Bhubaneswar: The meeting of the State Cabinet scheduled for today in all likelihood would approve the draft of the Odisha Police Bill reportedly featuring a slew of reformative measures aimed at overhauling policing system in the State.
The draft Bill, based on Model Police Act, 2006 drafted by Soli Sorabjee Committee, recommendations of Administrative Reforms Commission (ARC) and a Supreme Court directive, seeks to replace the Police Act, 1861, a 152-year-old colonial legislation.
According to sources in the know, the Bill proposes setting up of three major institutions – State Security Commission, Police Establishment Board and State Complaint Authority.
Similarly, the potential changes in the existing law include fixing a tenure of two years for Director General (DG) of Police besides setting definite term in office for Inspector General (IG) of Police and Deputy Inspector General (DIG) of Police.
The to-be Police Establishment Board headed by Chief Secretary would be vested with authority with regard to posting and transfer of officers of the rank of Superintendent of Police (SP) and higher level. Another committee chaired by DGP would take the call on posting and transfer of Assistant Superintendents of Police (ASP) and their subordinate personnel, the sources said.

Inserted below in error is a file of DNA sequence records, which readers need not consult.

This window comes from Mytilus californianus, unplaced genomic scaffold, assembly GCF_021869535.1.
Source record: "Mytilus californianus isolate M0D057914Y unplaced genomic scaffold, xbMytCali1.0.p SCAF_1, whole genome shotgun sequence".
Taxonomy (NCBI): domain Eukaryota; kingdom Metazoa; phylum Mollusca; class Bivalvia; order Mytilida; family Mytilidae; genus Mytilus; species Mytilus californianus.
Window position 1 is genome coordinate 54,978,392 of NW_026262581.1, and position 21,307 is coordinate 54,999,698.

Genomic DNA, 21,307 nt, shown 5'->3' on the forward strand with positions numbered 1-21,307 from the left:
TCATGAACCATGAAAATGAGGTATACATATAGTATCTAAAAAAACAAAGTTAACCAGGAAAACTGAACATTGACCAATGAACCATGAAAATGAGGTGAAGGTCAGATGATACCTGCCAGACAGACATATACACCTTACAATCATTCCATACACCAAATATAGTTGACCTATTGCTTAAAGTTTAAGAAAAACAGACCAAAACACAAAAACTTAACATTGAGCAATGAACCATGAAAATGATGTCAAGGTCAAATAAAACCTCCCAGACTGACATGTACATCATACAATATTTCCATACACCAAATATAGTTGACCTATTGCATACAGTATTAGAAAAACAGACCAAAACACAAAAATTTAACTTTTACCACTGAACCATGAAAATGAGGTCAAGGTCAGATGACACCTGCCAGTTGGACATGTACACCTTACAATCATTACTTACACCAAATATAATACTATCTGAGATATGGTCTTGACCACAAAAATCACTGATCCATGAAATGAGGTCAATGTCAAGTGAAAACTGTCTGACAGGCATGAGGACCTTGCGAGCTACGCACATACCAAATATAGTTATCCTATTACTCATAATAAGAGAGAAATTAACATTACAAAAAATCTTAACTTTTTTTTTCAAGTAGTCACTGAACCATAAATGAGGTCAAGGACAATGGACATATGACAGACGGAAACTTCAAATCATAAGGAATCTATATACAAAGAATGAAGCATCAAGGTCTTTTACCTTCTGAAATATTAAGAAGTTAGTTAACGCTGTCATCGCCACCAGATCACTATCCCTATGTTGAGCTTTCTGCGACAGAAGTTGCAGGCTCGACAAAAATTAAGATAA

Notably, the ARC recommendations call for separation investigation from other functions of the police department. It seeks creation of a Crime Investigation Agency headed by a Chief of Investigation under the administrative control of a Board of investigation, which would be headed by a retired/sitting judge of the High Court.
There is all possibility that this component has found place in the draft Bill besides the recommendation for formation of a State Police Performance and Accountability Commission.
The Commission, as recommended by ARC, will have Home Minister, Leader of Opposition, Chief Secretary, Secretary in-charge of the Home Department, DGP (member secretary) and five non-partisan eminent citizens as its members.
To undertake performance audit of police stations and other police officers through inspections and review of departmental inspections, the ARC has also recommended setting up of an Independent Inspectorate of Police (IIP). The Inspectorate should be set up under the supervision of the Police Performance and Accountability Commission (PPAC).
The Inspectorate should render professional advice for improvement of standards in policing and also present an annual report to the PPAC, the ARC said and recommended that for all cases of deaths during encounters, the IIP should commence an enquiry within 24 hours of the incident.